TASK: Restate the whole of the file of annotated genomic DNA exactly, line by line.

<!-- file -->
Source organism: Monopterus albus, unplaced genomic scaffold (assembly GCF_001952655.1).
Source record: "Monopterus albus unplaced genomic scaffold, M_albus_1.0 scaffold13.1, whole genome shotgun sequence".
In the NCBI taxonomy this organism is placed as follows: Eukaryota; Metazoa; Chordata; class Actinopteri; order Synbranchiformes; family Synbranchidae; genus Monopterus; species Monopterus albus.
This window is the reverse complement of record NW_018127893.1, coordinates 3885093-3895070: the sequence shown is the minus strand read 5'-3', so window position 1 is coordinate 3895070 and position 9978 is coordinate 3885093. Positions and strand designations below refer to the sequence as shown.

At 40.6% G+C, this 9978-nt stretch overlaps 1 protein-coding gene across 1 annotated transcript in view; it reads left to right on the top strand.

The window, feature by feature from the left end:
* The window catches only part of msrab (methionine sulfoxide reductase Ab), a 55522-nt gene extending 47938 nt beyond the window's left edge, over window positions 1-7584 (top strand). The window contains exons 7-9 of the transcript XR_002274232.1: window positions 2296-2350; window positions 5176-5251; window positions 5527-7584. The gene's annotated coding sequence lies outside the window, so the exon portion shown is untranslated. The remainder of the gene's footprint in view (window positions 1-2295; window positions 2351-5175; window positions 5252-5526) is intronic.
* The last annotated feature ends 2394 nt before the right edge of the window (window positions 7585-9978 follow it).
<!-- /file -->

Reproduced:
Source organism: Monopterus albus, unplaced genomic scaffold (assembly GCF_001952655.1).
Source record: "Monopterus albus unplaced genomic scaffold, M_albus_1.0 scaffold13.1, whole genome shotgun sequence".
In the NCBI taxonomy this organism is placed as follows: Eukaryota; Metazoa; Chordata; class Actinopteri; order Synbranchiformes; family Synbranchidae; genus Monopterus; species Monopterus albus.
This window is the reverse complement of record NW_018127893.1, coordinates 3885093-3895070: the sequence shown is the minus strand read 5'-3', so window position 1 is coordinate 3895070 and position 9978 is coordinate 3885093. Positions and strand designations below refer to the sequence as shown.

At 40.6% G+C, this 9978-nt stretch overlaps 1 protein-coding gene across 1 annotated transcript in view; it reads left to right on the top strand.

The window, feature by feature from the left end:
* The window catches only part of msrab (methionine sulfoxide reductase Ab), a 55522-nt gene extending 47938 nt beyond the window's left edge, over window positions 1-7584 (top strand). The window contains exons 7-9 of the transcript XR_002274232.1: window positions 2296-2350; window positions 5176-5251; window positions 5527-7584. The gene's annotated coding sequence lies outside the window, so the exon portion shown is untranslated. The remainder of the gene's footprint in view (window positions 1-2295; window positions 2351-5175; window positions 5252-5526) is intronic.
* The last annotated feature ends 2394 nt before the right edge of the window (window positions 7585-9978 follow it).